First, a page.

Perhaps no words fill me with more dread than, “I hear there’s something going around.” In my experience, you hear this when some nasty bug has worked its way into the community and people start getting whatever it is. I’m always on my guard when I hear about something like this, especially when it’s something really unpleasant like norovirus. Forewarned is forearmed, after all.
Since I work from home and rarely get out, one of the principal ways I keep apprised of what’s going on with public health in my community is by listening to my scanner radio. I have the local fire rescue frequencies programmed in, and if “there’s something going around,” I usually find out about it there first; after a half-dozen or so calls for people complaining of nausea and vomiting, you get the idea it’s best to hunker down for a while.
I manage to stay reasonably well-informed in this way, but it’s not like I can listen to my scanner every minute of the day. That’s why I was really excited when my friend Mark Hughes started a project he called Boondock Echo, which aims to change the two-way radio communications user experience by enabling internet-backed recording and playback. It sounded like the perfect system for me — something that would let my scanner work for me, instead of the other way around. And so when Mark asked me to participate in the beta test, I jumped at the chance.
Continue reading “Hands On With Boondock Echo”
If you’re looking to manipulate video, FFmpeg is one of the most powerful tools out there. But with this power comes a considerable degree of complexity, and a learning curve that looks suspiciously like a brick wall. To try and make this incredible tool a bit less obtuse, [Sam Lavigne] has developed a web interface that lets you play around with FFmpeg’s vast collection of audio and video filters.
To try out a filter, you just need to select one from the window on the left and it will pop up in the central workspace. Here, the input, output, and any enabled filters will show up as boxes that can be virtually “wired” together. Selecting a filter will populate its options on the right hand side, with sliders and input boxes that allow you to play around with their parameters. When you want to see the final result, just click “Render Preview” and wait a bit.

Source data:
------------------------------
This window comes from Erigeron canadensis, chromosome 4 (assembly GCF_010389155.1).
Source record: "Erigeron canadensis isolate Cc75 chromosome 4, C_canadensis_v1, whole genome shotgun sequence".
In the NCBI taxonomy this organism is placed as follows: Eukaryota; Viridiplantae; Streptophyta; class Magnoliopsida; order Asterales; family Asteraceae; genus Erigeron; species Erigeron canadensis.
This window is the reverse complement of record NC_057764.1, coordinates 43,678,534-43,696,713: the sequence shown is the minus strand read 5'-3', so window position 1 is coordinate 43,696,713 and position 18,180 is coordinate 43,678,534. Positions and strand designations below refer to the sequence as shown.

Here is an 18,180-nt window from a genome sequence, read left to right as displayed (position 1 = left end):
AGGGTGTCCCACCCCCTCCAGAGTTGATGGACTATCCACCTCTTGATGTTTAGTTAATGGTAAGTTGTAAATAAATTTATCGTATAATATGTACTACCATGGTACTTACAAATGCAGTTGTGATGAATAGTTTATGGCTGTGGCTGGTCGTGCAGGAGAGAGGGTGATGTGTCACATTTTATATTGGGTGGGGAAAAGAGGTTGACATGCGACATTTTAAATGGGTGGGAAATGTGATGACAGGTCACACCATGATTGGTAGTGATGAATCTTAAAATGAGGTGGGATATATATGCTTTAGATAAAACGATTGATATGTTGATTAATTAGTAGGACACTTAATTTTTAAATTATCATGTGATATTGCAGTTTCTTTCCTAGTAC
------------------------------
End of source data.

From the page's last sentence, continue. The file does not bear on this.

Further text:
If there was any downside, it seems like
whatever box the site is running on the overhead of running in the browser doesn’t provide it a lot of horsepower. Even with the relatively low resolution of the demo videos available, the console output at the top of the page shows FFmpeg sometimes flirts with a processing speed measured in single-digit frames per second. Still, for a filter playground, it gets the job done. Perhaps the best part of the whole tool is that you can then copy your properly formatted command right out of the browser window and into your terminal so you can put it to work on your local files.
FFmpeg is one of those programs you should really be familiar with because it often proves useful in unexpected ways. The ability to manipulate audio and video with just a few keystrokes can really come in handy, and we’ve seen this open-source tool used for everything from compressing podcasts onto floppy disks to overlaying real-time environmental data onto a video stream.
Digital modes are all the rage these days in amateur radio — hams are using protocols like WSPR to check propagation patterns, FT8 to get quick contacts on many bands with relatively low power, and MSK144 to quickly bounce a signal off of a meteor. There’s also digital voice, which has a number of perks over analog including improved audio quality. However, the major downside of most digital voice modes, at least those in use on UHF and VHF, is that they are proprietary with various radio brands having competing digital standards. To get above the noise a more open standard can be used instead.
The M17 standard, originally created by [Wojciech Kaczmarski] aka [SP5WWP], uses Codec 2 to convert voice into a digital format before it is broadcast over the air. Codec 2 is an open standard unlike other audio codecs. M17 also supports reflectors, which can link individual radios or entire repeaters together over the Internet. While you can make purpose-built modules that will interface with most standard radio inputs, it’s also possible to modify existing hardware to support this standard as well. The video below from [Tech Minds] shows this being done to a radio with only a few hardware modifications and the installation of a new firmware.
For anyone who has been frustrated that there’s no real universal standard for digital voice in VHF and above, M17 could be a game-changer if enough people get tired of their friends being on other proprietary digital systems. There’s plenty of supported hardware out there that most hams probably already have already, including a number of TNC devices like the Mobilinkd and the DigiRig, so it shouldn’t be too hard to get started. If you’re more into networking over radio, though, take a look at this method for sending high-bandwidth IP networking over the UHF band. Continue reading “Break Free From Proprietary Digital Radio”